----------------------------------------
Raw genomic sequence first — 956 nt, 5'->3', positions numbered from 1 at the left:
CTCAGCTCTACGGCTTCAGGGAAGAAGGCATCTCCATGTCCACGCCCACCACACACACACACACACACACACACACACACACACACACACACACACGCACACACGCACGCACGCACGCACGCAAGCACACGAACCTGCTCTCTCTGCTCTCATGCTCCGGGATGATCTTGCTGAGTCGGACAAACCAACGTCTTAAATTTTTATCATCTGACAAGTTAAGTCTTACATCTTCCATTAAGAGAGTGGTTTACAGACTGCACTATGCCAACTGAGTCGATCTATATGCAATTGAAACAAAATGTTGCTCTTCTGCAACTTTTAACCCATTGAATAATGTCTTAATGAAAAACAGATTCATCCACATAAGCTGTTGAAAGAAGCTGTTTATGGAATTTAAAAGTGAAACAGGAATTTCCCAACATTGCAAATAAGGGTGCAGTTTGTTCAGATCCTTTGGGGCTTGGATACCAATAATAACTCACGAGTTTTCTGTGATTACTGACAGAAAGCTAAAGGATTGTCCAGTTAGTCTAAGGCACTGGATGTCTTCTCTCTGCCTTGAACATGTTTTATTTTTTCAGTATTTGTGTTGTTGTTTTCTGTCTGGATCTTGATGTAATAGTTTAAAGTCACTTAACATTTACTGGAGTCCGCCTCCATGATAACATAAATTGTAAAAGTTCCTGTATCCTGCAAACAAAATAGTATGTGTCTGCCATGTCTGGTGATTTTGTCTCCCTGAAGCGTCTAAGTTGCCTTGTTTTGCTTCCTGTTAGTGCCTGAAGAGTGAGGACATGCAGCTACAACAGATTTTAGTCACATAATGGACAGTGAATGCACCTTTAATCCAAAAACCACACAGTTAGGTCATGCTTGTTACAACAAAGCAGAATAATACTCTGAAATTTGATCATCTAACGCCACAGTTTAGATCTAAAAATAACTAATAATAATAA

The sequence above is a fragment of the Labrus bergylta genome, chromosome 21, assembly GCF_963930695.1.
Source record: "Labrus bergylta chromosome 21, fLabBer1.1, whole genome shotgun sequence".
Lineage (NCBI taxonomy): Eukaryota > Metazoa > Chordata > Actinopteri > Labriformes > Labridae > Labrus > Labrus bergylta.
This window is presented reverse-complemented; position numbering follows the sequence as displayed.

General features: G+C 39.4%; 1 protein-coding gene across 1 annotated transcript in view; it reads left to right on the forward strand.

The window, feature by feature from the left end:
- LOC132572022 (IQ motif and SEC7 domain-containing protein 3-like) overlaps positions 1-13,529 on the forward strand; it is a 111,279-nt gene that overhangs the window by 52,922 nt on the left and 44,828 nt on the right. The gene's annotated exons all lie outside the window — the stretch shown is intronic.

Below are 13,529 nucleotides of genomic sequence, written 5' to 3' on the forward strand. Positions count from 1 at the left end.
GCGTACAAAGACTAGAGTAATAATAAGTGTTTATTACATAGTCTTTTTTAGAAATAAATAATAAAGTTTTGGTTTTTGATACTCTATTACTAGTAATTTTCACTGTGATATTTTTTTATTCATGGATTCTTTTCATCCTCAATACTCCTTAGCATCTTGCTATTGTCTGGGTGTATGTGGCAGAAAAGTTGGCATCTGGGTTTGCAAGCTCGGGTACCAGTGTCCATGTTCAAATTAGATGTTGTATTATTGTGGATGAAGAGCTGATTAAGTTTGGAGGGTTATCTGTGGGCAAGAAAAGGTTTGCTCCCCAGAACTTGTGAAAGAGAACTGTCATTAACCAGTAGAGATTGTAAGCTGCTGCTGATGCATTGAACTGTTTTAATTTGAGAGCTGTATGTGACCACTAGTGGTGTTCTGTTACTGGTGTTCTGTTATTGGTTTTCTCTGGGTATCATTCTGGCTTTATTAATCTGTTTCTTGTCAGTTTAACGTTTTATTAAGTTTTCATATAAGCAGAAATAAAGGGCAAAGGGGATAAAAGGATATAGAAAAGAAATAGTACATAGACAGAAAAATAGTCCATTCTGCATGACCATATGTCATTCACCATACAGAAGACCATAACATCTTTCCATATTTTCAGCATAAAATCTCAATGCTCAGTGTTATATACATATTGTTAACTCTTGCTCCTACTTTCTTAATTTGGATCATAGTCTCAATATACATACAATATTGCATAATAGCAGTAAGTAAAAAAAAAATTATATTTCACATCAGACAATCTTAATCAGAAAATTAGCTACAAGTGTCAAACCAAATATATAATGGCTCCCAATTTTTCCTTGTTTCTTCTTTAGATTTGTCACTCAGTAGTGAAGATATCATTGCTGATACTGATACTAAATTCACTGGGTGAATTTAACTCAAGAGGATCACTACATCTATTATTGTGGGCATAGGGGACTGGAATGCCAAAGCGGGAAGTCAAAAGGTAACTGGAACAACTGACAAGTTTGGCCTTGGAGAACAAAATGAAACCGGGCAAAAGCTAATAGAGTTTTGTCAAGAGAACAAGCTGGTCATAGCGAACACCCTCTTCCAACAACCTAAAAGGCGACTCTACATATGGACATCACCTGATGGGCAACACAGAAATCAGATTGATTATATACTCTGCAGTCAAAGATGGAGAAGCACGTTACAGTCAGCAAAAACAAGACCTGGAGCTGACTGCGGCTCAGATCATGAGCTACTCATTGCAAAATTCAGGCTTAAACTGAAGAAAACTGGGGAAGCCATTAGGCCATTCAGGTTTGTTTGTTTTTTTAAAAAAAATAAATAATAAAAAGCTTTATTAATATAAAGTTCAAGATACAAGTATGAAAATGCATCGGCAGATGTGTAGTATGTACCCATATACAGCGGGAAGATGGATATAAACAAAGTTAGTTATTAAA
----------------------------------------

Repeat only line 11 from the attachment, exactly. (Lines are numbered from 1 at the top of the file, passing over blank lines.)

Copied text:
GCGTACAAAGACTAGAGTAATAATAAGTGTTTATTACATAGTCTTTTTTAGAAATAAATAATAAAGTTTTGGTTTTTGATACTCTATTACTAGTAATTTTCACTGTGATATTTTTTTATTCATGGATTCTTTTCATCCTCAATACTCCTTAGCATCTTGCTATTGTCTGGGTGTATGTGGCAGAAAAGTTGGCATCTGGGTTTGCAAGCTCGGGTACCAGTGTCCATGTTCAAATTAGATGTTGTATTATTGTGGATGAAGAGCTGATTAAGTTTGGAGGGTTATCTGTGGGCAAGAAAAGGTTTGCTCCCCAGAACTTGTGAAAGAGAACTGTCATTAACCAGTAGAGATTGTAAGCTGCTGCTGATGCATTGAACTGTTTTAATTTGAGAGCTGTATGTGACCACTAGTGGTGTTCTGTTACTGGTGTTCTGTTATTGGTTTTCTCTGGGTATCATTCTGGCTTTATTAATCTGTTTCTTGTCAGTTTAACGTTTTATTAAGTTTTCATATAAGCAGAAATAAAGGGCAAAGGGGATAAAAGGATATAGAAAAGAAATAGTACATAGACAGAAAAATAGTCCATTCTGCATGACCATATGTCATTCACCATACAGAAGACCATAACATCTTTCCATATTTTCAGCATAAAATCTCAATGCTCAGTGTTATATACATATTGTTAACTCTTGCTCCTACTTTCTTAATTTGGATCATAGTCTCAATATACATACAATATTGCATAATAGCAGTAAGTAAAAAAAAAATTATATTTCACATCAGACAATCTTAATCAGAAAATTAGCTACAAGTGTCAAACCAAATATATAATGGCTCCCAATTTTTCCTTGTTTCTTCTTTAGATTTGTCACTCAGTAGTGAAGATATCATTGCTGATACTGATACTAAATTCACTGGGTGAATTTAACTCAAGAGGATCACTACATCTATTATTGTGGGCATAGGGGACTGGAATGCCAAAGCGGGAAGTCAAAAGGTAACTGGAACAACTGACAAGTTTGGCCTTGGAGAACAAAATGAAACCGGGCAAAAGCTAATAGAGTTTTGTCAAGAGAACAAGCTGGTCATAGCGAACACCCTCTTCCAACAACCTAAAAGGCGACTCTACATATGGACATCACCTGATGGGCAACACAGAAATCAGATTGATTATATACTCTGCAGTCAAAGATGGAGAAGCACGTTACAGTCAGCAAAAACAAGACCTGGAGCTGACTGCGGCTCAGATCATGAGCTACTCATTGCAAAATTCAGGCTTAAACTGAAGAAAACTGGGGAAGCCATTAGGCCATTCAGGTTTGTTTGTTTTTTTAAAAAAAATAAATAATAAAAAGCTTTATTAATATAAAGTTCAAGATACAAGTATGAAAATGCATCGGCAGATGTGTAGTATGTACCCATATACAGCGGGAAGATGGATATAAACAAAGTTAGTTATTAAA